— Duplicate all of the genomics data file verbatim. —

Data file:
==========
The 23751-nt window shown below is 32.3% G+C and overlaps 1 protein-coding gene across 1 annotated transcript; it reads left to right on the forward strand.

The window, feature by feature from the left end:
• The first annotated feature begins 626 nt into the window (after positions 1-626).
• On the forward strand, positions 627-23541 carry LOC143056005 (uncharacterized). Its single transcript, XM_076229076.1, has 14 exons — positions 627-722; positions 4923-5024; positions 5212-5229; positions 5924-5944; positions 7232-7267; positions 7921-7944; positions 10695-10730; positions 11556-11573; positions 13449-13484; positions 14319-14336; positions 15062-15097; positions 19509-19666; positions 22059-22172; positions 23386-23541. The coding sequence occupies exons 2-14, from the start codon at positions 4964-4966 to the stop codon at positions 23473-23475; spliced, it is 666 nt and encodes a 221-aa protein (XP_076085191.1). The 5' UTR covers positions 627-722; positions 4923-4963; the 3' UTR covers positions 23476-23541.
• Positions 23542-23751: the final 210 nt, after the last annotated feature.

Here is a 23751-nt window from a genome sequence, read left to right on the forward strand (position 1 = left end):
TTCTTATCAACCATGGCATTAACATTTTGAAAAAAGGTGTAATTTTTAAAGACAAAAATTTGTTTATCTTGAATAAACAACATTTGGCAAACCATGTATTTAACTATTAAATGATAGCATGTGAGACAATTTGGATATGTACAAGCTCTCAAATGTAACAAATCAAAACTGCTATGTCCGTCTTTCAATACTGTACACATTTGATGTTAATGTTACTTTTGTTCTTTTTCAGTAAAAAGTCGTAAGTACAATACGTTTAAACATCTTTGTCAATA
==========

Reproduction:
The 23751-nt window shown below is 32.3% G+C and overlaps 1 protein-coding gene across 1 annotated transcript; it reads left to right on the forward strand.

The window, feature by feature from the left end:
• The first annotated feature begins 626 nt into the window (after positions 1-626).
• On the forward strand, positions 627-23541 carry LOC143056005 (uncharacterized). Its single transcript, XM_076229076.1, has 14 exons — positions 627-722; positions 4923-5024; positions 5212-5229; positions 5924-5944; positions 7232-7267; positions 7921-7944; positions 10695-10730; positions 11556-11573; positions 13449-13484; positions 14319-14336; positions 15062-15097; positions 19509-19666; positions 22059-22172; positions 23386-23541. The coding sequence occupies exons 2-14, from the start codon at positions 4964-4966 to the stop codon at positions 23473-23475; spliced, it is 666 nt and encodes a 221-aa protein (XP_076085191.1). The 5' UTR covers positions 627-722; positions 4923-4963; the 3' UTR covers positions 23476-23541.
• Positions 23542-23751: the final 210 nt, after the last annotated feature.

Here is a 23751-nt window from a genome sequence, read left to right on the forward strand (position 1 = left end):
TTCTTATCAACCATGGCATTAACATTTTGAAAAAAGGTGTAATTTTTAAAGACAAAAATTTGTTTATCTTGAATAAACAACATTTGGCAAACCATGTATTTAACTATTAAATGATAGCATGTGAGACAATTTGGATATGTACAAGCTCTCAAATGTAACAAATCAAAACTGCTATGTCCGTCTTTCAATACTGTACACATTTGATGTTAATGTTACTTTTGTTCTTTTTCAGTAAAAAGTCGTAAGTACAATACGTTTAAACATCTTTGTCAATA